Summer of Love
|Julie Flygare Photography|
This summer, I spent about 88 hours doing yoga. 24 hours in downward dog. And 8 glorious hours in pigeon pose.
We fell in love by accident. As a life-long runner, yoga was never my thing. It wasn’t even a “legitimate” workout.
In late May, I heard about a “21 Day Yoga Challenge” – to take 21 yoga classes in 21 days at Tranquil Space. I kept flirting with the idea… I’m a sucker for challenges. My rational self screamed, “You’ll hate it. Don’t do it!” My competitive evil twin responded, “You’ll hate it. Do it anyway!”
Since running the Boston Marathon, I’ve begun questioning my preconceived boundaries. I never thought I’d be able to run 26.2 miles, but I’d proved myself wrong. Now, I was curious – what other lies might I be telling myself?
So I signed up for the Challenge and on June 21st, I successfully completed it! This wasn’t surprising – defeat was never an option.
It’s what happened next that shocked me.
On June 22, I filled my schedule with other things. Yoga was out of sight, out of mind. Yet, while out with friends, an inescapable aching grew in me. I squirmed in my chair. I zoned out. Something wasn’t right.
On June 23rd, I returned to my yoga mat. Closing my eyes before class – my spirit lifted. I was calm and energized. This was meant to be – I was in love.
Now, yoga is the best part of my day and the worst part of my day. Slowly, my preconceived notions melted away. My muscles strengthened. My flexibility improved.
For a long time, I stayed away from the more challenging poses. “You have narcolepsy, Julie, don’t overdue it,” I told myself. Then, that melted away too. Well, not the narcolepsy, but the fear and trepidation.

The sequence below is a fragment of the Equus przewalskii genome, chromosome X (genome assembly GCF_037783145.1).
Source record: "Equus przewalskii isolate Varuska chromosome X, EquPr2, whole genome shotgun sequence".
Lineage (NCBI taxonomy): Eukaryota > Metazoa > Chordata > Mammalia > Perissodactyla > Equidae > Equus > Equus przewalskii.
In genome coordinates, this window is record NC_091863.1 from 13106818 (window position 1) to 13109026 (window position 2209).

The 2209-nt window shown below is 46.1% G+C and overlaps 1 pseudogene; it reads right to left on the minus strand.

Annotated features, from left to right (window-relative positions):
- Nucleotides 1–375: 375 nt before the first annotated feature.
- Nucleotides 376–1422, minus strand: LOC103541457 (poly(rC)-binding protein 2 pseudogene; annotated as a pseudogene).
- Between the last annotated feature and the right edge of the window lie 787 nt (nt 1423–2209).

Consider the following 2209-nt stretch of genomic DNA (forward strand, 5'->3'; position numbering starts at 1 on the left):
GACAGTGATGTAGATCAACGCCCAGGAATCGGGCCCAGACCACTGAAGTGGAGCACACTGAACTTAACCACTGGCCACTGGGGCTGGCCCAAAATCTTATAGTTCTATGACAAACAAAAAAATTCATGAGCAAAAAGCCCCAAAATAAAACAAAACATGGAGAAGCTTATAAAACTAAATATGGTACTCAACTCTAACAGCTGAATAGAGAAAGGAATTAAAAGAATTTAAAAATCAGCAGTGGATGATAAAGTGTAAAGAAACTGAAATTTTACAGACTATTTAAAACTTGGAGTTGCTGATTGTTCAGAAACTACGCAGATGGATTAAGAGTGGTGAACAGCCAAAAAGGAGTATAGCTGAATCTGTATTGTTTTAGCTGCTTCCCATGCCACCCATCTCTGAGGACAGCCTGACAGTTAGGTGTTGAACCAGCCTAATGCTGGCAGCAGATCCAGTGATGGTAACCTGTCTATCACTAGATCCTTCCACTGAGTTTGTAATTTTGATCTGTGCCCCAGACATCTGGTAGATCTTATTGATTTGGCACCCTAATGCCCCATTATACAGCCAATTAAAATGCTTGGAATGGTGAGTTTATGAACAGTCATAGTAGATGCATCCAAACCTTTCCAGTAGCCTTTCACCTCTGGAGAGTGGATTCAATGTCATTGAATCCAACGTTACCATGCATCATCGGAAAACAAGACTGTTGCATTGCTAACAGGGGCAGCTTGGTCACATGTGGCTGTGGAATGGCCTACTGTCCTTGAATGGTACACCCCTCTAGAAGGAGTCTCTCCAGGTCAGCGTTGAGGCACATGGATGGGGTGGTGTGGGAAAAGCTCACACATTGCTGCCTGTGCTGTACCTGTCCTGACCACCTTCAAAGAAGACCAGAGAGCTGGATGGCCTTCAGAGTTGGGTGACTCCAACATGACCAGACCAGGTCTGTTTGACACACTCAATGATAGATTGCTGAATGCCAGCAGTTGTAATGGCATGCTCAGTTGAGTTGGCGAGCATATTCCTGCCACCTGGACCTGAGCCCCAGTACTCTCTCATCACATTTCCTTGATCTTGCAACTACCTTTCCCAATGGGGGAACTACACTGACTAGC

In truth, yoga saved me from myself.
As a person with narcolepsy and cataplexy – it can be tempting to focus on the times when my mind and body fail me. In addition, this summer presented new challenges.
My literary agent began corresponding with publishers about my narcolepsy memoir. It’s an exciting time, but also scary – as my dreams waver delicately in the balance of people I’ve never met.
Yet, yoga’s taught me that I can experience life through different channels – my head, my heart or my body. Like choosing between various cable news channels, you may hear very different versions of “reality” depending on who’s telling the story.
When I listen to my head’s channel – I’m prone to worrying about my future and second-guessing my past.
Yoga’s guided me into my body. Sounds intuitive, but it’s not. It’s hard to muffle out the brain’s chatter to listen to the body’s subtle yet important side of the story.
Oddly enough, no matter how horrible my day and no matter if narcolepsy and cataplexy bring me down at other times – my body usually feels quite good while doing yoga – supportive and strong.
Proudly, I attended 72 yoga classes this summer – spending 88 hours pushing myself and celebrating my body’s resilience. I also spent a lot of time running, as an afterthought to my daily yoga.
If I could have stretched and strengthened my way to a publishing deal this summer – I would have. I’ve envisioned reaching my goal and I sense that I’m gaining speed. Some things are out of my control, yet I assure you my spirit is fierce and my heart filled with joy, hope, and love.
A special thanks to Kimberly and the wonderful yoga instructors at Tranquil Space Studios (in DC and Arlington) for making this journey possible. This is the best yoga studio I’ve ever been to and I highly recommend it.
Aw, we are SO proud of you and honored to have you as part of our cOMmunity! xx
Yoga can bring one unlimited benefits. Many Americans have fallen in love with yoga. I have been doing it since age 12.